Faced with these prospects, I grew risk-averse. Like a track athlete about to run the 100-yard dash, a perfect start could be the difference between success and failure. For me, that knowledge meant simply never starting at all: always waiting, always wondering if a more perfect setup was just around the corner.
I began to come to grips with my fear of failure when I encountered the book Mindset by Dr. Carol Dweck. Dr. Dweck posits that there are two perspectives people can hold about skill and success.
The Fixed Mindset assumes that talents and abilities are inborn. Whether or not we are successful or unsuccessful at anything is for the most part a result of the propensities written into our DNA.
The Growth Mindset, by contrast, assumes that humans have incredible power to develop skill over time. Practice will make, if not perfect, at least good enough.
From the Fixed Mindset perspective, failure is terrifying because it is final: it indicates you are inherently “not good at” something. The End. The Fixed Mindset and evangelical Christianity draw the same conclusion in this case: If my relationship fails, that indicates something about my identity. Something is very, very wrong with me. I am broken, and may even be unfixable.
In the Growth Mindset, however, failure is understood as not only an inevitable part of life, but also an opportunity. Each failure offers valuable information about ourselves as well as information about the skill we are trying to cultivate.
Jalaja Bonheim takes this view in her book, The Hunger for Ecstasy.
The sooner we discard the oppressive assumption that an ended marriage is a failed marriage, the better. If we approach relationships as opportunities for growth, it would serve us better to view the end of a marriage not as a failure, but as a milestone signaling that two people have reached the limits of their ability to serve as teachers for each other. it is time for them to bless the path they have traveled together and enter the paths they will henceforth travel separately.
What if, Bonheim wonders, we shifted our perspective so we could view the end of a relationship as not a failure, but a completion? What if we realized that we come into each other’s lives to teach each other something, and a parting is only a sign that we have learned what we can and are ready to move on?
Vision shifts like these have revolutionized the way I date. I’ve realized that I have to give up trying to be good at love before I’ve been bad at it. I have to be willing to try and perhaps “fail.” The goal is no longer to force something to be perfect or to last longer than it should; the goal is simply to learn.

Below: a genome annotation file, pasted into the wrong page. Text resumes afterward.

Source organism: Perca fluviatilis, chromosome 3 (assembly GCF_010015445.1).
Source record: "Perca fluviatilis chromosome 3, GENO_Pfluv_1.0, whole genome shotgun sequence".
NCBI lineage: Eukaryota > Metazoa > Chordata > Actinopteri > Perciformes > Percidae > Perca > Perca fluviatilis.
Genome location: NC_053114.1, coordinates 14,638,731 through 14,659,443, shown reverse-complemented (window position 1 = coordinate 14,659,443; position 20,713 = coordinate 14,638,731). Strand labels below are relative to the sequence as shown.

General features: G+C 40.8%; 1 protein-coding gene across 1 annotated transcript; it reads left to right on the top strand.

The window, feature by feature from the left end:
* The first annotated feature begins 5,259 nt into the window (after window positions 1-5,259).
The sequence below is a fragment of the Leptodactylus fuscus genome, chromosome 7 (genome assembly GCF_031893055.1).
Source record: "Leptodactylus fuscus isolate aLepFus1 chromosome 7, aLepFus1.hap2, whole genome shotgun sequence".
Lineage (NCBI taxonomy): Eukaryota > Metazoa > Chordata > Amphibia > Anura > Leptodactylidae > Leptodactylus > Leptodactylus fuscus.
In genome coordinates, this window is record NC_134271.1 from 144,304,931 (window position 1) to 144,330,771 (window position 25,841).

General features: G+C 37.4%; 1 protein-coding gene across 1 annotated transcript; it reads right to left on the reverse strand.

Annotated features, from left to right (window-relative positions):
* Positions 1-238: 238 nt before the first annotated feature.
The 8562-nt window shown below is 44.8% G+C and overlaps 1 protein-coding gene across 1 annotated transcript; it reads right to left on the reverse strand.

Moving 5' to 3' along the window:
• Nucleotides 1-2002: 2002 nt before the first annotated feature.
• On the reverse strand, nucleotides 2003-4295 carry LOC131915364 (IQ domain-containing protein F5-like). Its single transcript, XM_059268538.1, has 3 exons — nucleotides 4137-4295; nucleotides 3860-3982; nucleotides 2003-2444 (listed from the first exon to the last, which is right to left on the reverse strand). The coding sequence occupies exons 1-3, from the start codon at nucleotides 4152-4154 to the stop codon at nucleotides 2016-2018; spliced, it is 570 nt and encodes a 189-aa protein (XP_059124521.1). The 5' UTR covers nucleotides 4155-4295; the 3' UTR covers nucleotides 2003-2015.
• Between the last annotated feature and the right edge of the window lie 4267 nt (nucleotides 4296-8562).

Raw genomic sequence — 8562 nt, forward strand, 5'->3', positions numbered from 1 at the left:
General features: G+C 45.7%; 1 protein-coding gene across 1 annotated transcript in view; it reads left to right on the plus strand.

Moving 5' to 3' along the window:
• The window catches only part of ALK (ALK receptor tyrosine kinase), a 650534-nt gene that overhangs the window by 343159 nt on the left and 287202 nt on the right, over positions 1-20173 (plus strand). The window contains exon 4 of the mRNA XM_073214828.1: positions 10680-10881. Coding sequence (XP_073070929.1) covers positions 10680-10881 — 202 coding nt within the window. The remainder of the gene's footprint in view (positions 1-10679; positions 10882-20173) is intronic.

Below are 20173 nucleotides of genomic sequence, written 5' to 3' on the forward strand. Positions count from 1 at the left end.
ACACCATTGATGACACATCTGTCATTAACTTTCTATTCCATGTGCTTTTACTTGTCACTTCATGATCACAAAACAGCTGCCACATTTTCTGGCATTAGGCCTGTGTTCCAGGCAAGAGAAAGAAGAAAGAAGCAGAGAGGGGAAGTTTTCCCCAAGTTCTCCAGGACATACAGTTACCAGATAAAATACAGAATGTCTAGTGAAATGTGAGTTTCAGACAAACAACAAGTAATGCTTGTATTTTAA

Most of the times I’ve actually tried in relationship, I have, by evangelical standards, failed. Every single one has ended in ghosting, cheating, lost interest, or mismatched expectations. In my experience, trying is strongly correlated with disappointment, hurt, and humiliation.
But as my therapist likes to say, we humans are big enough to hold more than one emotion. I can refuse to excuse shitty behavior – my own and others – and still be grateful for what I gained through difficult relationships. When I walked away from those experiences, I carried with me moments of joy that I get to keep now, knowledge about myself I wouldn’t otherwise have. I’m proud that I refused to settle for what couldn’t serve me anymore, but I’d fight anyone who tried to take these complex, multifaceted pieces of my past away.
Cheryl Strayed expresses what I mean beautifully in Wild, when she muses about her own mistakes:
What if I was sorry, but if I could go back in time I wouldn't do anything differently than I had done? … What if yes was the right answer instead of no? What if what made me do all those things everyone thought I shouldn't have done was what also had got me here? What if I was never redeemed? What if I already was?
When the goal is no longer perfection, but rather a step-by-step journey towards a larger, freer, more whole life, you come to see: you really can’t lose. And when you look back at the life you’ve lived, you might even see and accept it as it is. No regrets.